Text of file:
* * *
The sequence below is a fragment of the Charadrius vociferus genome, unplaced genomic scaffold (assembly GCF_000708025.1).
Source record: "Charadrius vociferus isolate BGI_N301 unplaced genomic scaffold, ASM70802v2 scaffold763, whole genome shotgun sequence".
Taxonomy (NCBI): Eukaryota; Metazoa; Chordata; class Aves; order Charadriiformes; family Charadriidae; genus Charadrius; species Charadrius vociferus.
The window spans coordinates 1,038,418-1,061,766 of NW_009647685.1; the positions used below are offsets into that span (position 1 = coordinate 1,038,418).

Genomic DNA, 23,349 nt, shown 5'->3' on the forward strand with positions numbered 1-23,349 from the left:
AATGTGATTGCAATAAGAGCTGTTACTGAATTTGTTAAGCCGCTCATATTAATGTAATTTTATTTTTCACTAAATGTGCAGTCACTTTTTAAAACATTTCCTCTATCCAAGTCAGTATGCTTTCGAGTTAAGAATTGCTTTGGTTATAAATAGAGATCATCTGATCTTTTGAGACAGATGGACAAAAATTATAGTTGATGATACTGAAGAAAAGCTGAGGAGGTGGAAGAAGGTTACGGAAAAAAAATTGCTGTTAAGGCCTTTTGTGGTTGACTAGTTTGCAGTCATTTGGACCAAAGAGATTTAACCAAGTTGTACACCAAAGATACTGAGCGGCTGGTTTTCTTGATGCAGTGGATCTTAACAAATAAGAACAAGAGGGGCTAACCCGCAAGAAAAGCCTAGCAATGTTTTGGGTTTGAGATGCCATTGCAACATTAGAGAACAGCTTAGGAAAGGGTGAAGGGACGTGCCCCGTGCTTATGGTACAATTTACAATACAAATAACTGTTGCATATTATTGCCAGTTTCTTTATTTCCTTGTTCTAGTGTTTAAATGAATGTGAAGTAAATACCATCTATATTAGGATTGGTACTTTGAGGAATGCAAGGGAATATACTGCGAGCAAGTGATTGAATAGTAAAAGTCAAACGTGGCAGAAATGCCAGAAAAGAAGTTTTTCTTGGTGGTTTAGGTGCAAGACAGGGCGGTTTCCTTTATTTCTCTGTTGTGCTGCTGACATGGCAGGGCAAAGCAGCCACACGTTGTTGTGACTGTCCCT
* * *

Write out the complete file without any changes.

The sequence below is a fragment of the Charadrius vociferus genome, unplaced genomic scaffold (assembly GCF_000708025.1).
Source record: "Charadrius vociferus isolate BGI_N301 unplaced genomic scaffold, ASM70802v2 scaffold763, whole genome shotgun sequence".
Taxonomy (NCBI): Eukaryota; Metazoa; Chordata; class Aves; order Charadriiformes; family Charadriidae; genus Charadrius; species Charadrius vociferus.
The window spans coordinates 1,038,418-1,061,766 of NW_009647685.1; the positions used below are offsets into that span (position 1 = coordinate 1,038,418).

Genomic DNA, 23,349 nt, shown 5'->3' on the forward strand with positions numbered 1-23,349 from the left:
AATGTGATTGCAATAAGAGCTGTTACTGAATTTGTTAAGCCGCTCATATTAATGTAATTTTATTTTTCACTAAATGTGCAGTCACTTTTTAAAACATTTCCTCTATCCAAGTCAGTATGCTTTCGAGTTAAGAATTGCTTTGGTTATAAATAGAGATCATCTGATCTTTTGAGACAGATGGACAAAAATTATAGTTGATGATACTGAAGAAAAGCTGAGGAGGTGGAAGAAGGTTACGGAAAAAAAATTGCTGTTAAGGCCTTTTGTGGTTGACTAGTTTGCAGTCATTTGGACCAAAGAGATTTAACCAAGTTGTACACCAAAGATACTGAGCGGCTGGTTTTCTTGATGCAGTGGATCTTAACAAATAAGAACAAGAGGGGCTAACCCGCAAGAAAAGCCTAGCAATGTTTTGGGTTTGAGATGCCATTGCAACATTAGAGAACAGCTTAGGAAAGGGTGAAGGGACGTGCCCCGTGCTTATGGTACAATTTACAATACAAATAACTGTTGCATATTATTGCCAGTTTCTTTATTTCCTTGTTCTAGTGTTTAAATGAATGTGAAGTAAATACCATCTATATTAGGATTGGTACTTTGAGGAATGCAAGGGAATATACTGCGAGCAAGTGATTGAATAGTAAAAGTCAAACGTGGCAGAAATGCCAGAAAAGAAGTTTTTCTTGGTGGTTTAGGTGCAAGACAGGGCGGTTTCCTTTATTTCTCTGTTGTGCTGCTGACATGGCAGGGCAAAGCAGCCACACGTTGTTGTGACTGTCCCT